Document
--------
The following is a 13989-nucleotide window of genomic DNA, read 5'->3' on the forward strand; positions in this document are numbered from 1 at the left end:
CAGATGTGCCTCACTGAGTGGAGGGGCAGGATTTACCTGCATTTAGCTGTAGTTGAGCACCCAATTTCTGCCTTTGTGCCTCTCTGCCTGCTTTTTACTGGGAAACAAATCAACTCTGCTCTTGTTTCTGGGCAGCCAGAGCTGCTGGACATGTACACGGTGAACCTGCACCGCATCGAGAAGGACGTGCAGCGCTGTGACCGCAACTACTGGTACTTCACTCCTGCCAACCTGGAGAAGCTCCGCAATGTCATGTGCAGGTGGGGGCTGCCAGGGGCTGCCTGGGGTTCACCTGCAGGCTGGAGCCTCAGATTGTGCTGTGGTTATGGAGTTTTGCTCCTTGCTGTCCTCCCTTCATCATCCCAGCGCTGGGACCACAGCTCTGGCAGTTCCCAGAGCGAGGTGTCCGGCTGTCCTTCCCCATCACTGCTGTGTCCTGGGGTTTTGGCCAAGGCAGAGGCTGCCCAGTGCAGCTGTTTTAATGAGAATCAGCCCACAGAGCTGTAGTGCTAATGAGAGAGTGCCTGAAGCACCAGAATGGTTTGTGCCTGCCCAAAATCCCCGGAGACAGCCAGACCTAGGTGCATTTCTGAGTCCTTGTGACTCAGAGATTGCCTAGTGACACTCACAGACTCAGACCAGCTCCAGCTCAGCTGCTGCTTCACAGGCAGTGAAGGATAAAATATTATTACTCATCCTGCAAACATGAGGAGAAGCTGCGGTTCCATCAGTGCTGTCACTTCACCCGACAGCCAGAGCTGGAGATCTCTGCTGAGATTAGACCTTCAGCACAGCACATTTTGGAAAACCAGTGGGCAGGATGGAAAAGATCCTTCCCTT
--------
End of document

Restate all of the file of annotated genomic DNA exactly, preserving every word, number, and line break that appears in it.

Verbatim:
The following is a 13989-nucleotide window of genomic DNA, read 5'->3' on the forward strand; positions in this document are numbered from 1 at the left end:
CAGATGTGCCTCACTGAGTGGAGGGGCAGGATTTACCTGCATTTAGCTGTAGTTGAGCACCCAATTTCTGCCTTTGTGCCTCTCTGCCTGCTTTTTACTGGGAAACAAATCAACTCTGCTCTTGTTTCTGGGCAGCCAGAGCTGCTGGACATGTACACGGTGAACCTGCACCGCATCGAGAAGGACGTGCAGCGCTGTGACCGCAACTACTGGTACTTCACTCCTGCCAACCTGGAGAAGCTCCGCAATGTCATGTGCAGGTGGGGGCTGCCAGGGGCTGCCTGGGGTTCACCTGCAGGCTGGAGCCTCAGATTGTGCTGTGGTTATGGAGTTTTGCTCCTTGCTGTCCTCCCTTCATCATCCCAGCGCTGGGACCACAGCTCTGGCAGTTCCCAGAGCGAGGTGTCCGGCTGTCCTTCCCCATCACTGCTGTGTCCTGGGGTTTTGGCCAAGGCAGAGGCTGCCCAGTGCAGCTGTTTTAATGAGAATCAGCCCACAGAGCTGTAGTGCTAATGAGAGAGTGCCTGAAGCACCAGAATGGTTTGTGCCTGCCCAAAATCCCCGGAGACAGCCAGACCTAGGTGCATTTCTGAGTCCTTGTGACTCAGAGATTGCCTAGTGACACTCACAGACTCAGACCAGCTCCAGCTCAGCTGCTGCTTCACAGGCAGTGAAGGATAAAATATTATTACTCATCCTGCAAACATGAGGAGAAGCTGCGGTTCCATCAGTGCTGTCACTTCACCCGACAGCCAGAGCTGGAGATCTCTGCTGAGATTAGACCTTCAGCACAGCACATTTTGGAAAACCAGTGGGCAGGATGGAAAAGATCCTTCCCTT